Just saying... :D
I've never pasteurized fruit in winemaking or in meads or ciders (but never would put it in beer anyway).

If I was feeling very anal, though, I'd crush a campden tablet in 1/4 cup of water and pour that over the fruit and let it sit 24 hours before adding it to my beer. I wouldn't heat pasteurize.
 

gregorywbrown13

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I also do not pasteurize. Though I use a slightly different technique. I add to the primary after initial rigorous fermentation has finished (4-5 days) THis was you can leave all the fruit behind in primary, and still get the benefits of significant alcohol to fight infection
 

fastricky

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In my case (first time fruit adder here btw) I bought frozen cherries. So if I weren't to heat them, just thaw them (keeping them in their bags) then dump them into the secondary uncrushed? Seems to me it'd be beneficial to have them pureed to get at the good stuff, no? In which case, pureeing them (blender? potato masher?) exposed the fruit to all kinds of infection potential I'd think...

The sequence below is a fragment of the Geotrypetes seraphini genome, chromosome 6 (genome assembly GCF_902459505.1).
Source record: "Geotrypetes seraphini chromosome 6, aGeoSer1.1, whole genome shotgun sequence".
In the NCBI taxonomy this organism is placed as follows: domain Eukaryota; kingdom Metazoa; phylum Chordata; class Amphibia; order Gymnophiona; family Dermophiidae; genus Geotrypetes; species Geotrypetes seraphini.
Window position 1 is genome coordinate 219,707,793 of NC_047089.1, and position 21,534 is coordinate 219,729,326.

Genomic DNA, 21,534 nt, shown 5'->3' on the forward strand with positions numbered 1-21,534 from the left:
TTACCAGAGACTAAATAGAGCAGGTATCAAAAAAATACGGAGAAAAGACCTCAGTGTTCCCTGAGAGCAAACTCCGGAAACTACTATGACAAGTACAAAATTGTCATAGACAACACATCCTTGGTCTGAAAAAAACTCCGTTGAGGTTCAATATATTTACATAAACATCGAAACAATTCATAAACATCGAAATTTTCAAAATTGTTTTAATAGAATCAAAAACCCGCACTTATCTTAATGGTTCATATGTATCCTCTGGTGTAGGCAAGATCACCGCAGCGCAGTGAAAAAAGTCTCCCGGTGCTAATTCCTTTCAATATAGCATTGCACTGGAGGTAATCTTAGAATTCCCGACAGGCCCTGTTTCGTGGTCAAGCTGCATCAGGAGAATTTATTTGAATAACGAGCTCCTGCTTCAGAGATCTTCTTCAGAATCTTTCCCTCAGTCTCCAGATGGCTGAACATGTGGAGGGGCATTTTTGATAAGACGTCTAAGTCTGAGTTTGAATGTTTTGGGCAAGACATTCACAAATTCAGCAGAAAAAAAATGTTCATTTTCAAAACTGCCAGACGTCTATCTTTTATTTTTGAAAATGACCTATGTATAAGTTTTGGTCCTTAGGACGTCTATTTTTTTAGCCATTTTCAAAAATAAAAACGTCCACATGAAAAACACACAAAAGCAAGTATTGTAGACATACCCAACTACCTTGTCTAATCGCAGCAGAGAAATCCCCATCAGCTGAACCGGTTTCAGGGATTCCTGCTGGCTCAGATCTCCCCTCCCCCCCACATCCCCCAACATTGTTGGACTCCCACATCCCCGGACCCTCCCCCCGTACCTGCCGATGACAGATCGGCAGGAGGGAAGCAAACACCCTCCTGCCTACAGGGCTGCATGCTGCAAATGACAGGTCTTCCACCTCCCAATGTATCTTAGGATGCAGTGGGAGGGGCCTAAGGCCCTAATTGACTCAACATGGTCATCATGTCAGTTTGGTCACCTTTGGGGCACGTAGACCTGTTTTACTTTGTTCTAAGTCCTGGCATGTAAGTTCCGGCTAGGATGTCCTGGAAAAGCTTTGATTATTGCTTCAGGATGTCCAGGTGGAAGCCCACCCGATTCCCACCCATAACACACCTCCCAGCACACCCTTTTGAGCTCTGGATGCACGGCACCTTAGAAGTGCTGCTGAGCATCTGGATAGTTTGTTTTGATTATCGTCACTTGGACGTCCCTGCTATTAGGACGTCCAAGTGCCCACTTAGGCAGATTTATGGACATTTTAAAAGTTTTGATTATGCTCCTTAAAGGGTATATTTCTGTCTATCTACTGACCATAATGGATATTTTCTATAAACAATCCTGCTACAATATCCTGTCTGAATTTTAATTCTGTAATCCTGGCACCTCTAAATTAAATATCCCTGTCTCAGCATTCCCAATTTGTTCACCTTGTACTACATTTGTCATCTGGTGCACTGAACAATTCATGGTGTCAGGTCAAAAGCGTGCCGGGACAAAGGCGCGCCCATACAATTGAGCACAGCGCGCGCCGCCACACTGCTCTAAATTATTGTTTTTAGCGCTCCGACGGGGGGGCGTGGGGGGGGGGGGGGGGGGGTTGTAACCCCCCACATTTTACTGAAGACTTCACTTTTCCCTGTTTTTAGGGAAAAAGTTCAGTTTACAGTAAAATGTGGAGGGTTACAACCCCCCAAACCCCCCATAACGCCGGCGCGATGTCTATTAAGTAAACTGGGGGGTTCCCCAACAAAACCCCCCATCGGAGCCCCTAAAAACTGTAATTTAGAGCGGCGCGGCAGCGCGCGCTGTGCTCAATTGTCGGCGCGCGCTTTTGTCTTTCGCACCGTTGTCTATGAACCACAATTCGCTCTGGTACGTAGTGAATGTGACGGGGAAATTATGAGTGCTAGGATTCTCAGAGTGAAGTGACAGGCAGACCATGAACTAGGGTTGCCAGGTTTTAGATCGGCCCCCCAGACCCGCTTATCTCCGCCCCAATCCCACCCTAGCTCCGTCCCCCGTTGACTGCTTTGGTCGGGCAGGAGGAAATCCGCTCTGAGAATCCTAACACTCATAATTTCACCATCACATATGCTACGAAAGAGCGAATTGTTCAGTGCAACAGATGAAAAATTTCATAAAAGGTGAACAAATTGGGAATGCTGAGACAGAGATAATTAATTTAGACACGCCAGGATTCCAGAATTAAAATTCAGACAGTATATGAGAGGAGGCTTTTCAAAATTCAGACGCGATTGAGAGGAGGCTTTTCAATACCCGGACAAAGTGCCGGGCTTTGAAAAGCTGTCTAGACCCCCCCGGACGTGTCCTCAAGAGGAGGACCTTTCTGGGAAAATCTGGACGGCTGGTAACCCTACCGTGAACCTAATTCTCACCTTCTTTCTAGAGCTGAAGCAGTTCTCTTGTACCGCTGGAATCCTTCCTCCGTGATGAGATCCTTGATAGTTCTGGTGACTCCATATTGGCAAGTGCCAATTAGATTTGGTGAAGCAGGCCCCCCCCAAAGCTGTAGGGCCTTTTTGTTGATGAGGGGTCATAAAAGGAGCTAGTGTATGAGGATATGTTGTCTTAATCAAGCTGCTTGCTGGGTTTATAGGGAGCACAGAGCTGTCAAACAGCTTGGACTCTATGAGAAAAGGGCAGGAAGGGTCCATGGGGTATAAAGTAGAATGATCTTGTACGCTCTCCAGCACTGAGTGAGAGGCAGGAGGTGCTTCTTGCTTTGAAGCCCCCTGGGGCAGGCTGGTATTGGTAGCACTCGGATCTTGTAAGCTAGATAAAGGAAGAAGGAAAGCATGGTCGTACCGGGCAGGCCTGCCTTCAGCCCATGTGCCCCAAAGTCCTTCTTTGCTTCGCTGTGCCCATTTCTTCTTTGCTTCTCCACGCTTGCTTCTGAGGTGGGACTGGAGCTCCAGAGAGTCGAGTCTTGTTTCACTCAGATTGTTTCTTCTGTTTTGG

So, what to do? Heating them with water as I posted earlier skirts all these potential problems as they can be mashed while heating.

Confused!
 

cactusgarrett

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Just thaw and dump 'em in the secondary. If i were to blend them, i would do so BEFORE freezing. I've only blended when the fruit i was using (apples) was too large to fit through the opening of the carboy, though.

You're not losing out if you don't/haven't blended. You'll be surprised when they thaw - they'll get all gooey and juicy, and after being in the secondary they'll soak up the beer pretty good.
 

Bob

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I've always had excellent results by putting the fruit through at least three freeze-thaw cycles.

Freezing not only has a deleterious effect on potentially-infectious microbes, it also breaks down the cell walls, releasing the juice and making smashing the fruit unnecessary. The more times you put the fruit through this process, the more cell walls are burst through expansion in the freezing process. When starting with whole fruit, I invariably end up with amorphous glop. :D

Cheers,

Bob
 

lamarguy

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Freezing not only has a deleterious effect on potentially-infectious microbes...
I probably sound like a broken record, but I figure I'll say it again just to humor myself. Freezing does not kill bacteria and yeasts, it simply inhibits their growth until thawed.

So, whatever is living on the fruit before freezing will be awakened once thawed....Good night and good luck. :D
 

rocketman768

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How come nobody has mentioned Campden tablets yet?